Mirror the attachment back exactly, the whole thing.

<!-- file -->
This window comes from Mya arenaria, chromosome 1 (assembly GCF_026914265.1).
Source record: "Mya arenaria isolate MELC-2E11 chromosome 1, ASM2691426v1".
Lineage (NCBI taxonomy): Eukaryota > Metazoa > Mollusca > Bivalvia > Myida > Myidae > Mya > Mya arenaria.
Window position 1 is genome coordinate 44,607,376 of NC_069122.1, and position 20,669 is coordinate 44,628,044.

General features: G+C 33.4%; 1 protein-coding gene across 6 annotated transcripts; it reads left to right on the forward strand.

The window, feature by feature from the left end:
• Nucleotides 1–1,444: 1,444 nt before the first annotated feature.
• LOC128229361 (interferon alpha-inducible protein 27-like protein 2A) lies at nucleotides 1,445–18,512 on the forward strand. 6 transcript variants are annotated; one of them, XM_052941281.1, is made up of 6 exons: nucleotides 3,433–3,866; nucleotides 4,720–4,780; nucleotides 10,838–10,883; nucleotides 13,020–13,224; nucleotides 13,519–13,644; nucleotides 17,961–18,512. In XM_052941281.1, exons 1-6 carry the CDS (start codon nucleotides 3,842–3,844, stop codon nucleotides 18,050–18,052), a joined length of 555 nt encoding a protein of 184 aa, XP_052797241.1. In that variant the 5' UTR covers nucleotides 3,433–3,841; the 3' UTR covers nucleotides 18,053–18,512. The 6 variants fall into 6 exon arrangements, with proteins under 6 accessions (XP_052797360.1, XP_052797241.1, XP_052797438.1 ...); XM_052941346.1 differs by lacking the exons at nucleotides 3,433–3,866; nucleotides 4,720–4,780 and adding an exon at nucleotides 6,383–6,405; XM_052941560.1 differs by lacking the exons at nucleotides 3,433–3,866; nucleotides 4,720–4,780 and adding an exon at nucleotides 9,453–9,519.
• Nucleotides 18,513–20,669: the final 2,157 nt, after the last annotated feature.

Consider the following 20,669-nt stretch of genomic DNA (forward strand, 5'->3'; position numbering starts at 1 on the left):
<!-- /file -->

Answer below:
This window comes from Mya arenaria, chromosome 1 (assembly GCF_026914265.1).
Source record: "Mya arenaria isolate MELC-2E11 chromosome 1, ASM2691426v1".
Lineage (NCBI taxonomy): Eukaryota > Metazoa > Mollusca > Bivalvia > Myida > Myidae > Mya > Mya arenaria.
Window position 1 is genome coordinate 44,607,376 of NC_069122.1, and position 20,669 is coordinate 44,628,044.

General features: G+C 33.4%; 1 protein-coding gene across 6 annotated transcripts; it reads left to right on the forward strand.

The window, feature by feature from the left end:
• Nucleotides 1–1,444: 1,444 nt before the first annotated feature.
• LOC128229361 (interferon alpha-inducible protein 27-like protein 2A) lies at nucleotides 1,445–18,512 on the forward strand. 6 transcript variants are annotated; one of them, XM_052941281.1, is made up of 6 exons: nucleotides 3,433–3,866; nucleotides 4,720–4,780; nucleotides 10,838–10,883; nucleotides 13,020–13,224; nucleotides 13,519–13,644; nucleotides 17,961–18,512. In XM_052941281.1, exons 1-6 carry the CDS (start codon nucleotides 3,842–3,844, stop codon nucleotides 18,050–18,052), a joined length of 555 nt encoding a protein of 184 aa, XP_052797241.1. In that variant the 5' UTR covers nucleotides 3,433–3,841; the 3' UTR covers nucleotides 18,053–18,512. The 6 variants fall into 6 exon arrangements, with proteins under 6 accessions (XP_052797360.1, XP_052797241.1, XP_052797438.1 ...); XM_052941346.1 differs by lacking the exons at nucleotides 3,433–3,866; nucleotides 4,720–4,780 and adding an exon at nucleotides 6,383–6,405; XM_052941560.1 differs by lacking the exons at nucleotides 3,433–3,866; nucleotides 4,720–4,780 and adding an exon at nucleotides 9,453–9,519.
• Nucleotides 18,513–20,669: the final 2,157 nt, after the last annotated feature.

Consider the following 20,669-nt stretch of genomic DNA (forward strand, 5'->3'; position numbering starts at 1 on the left):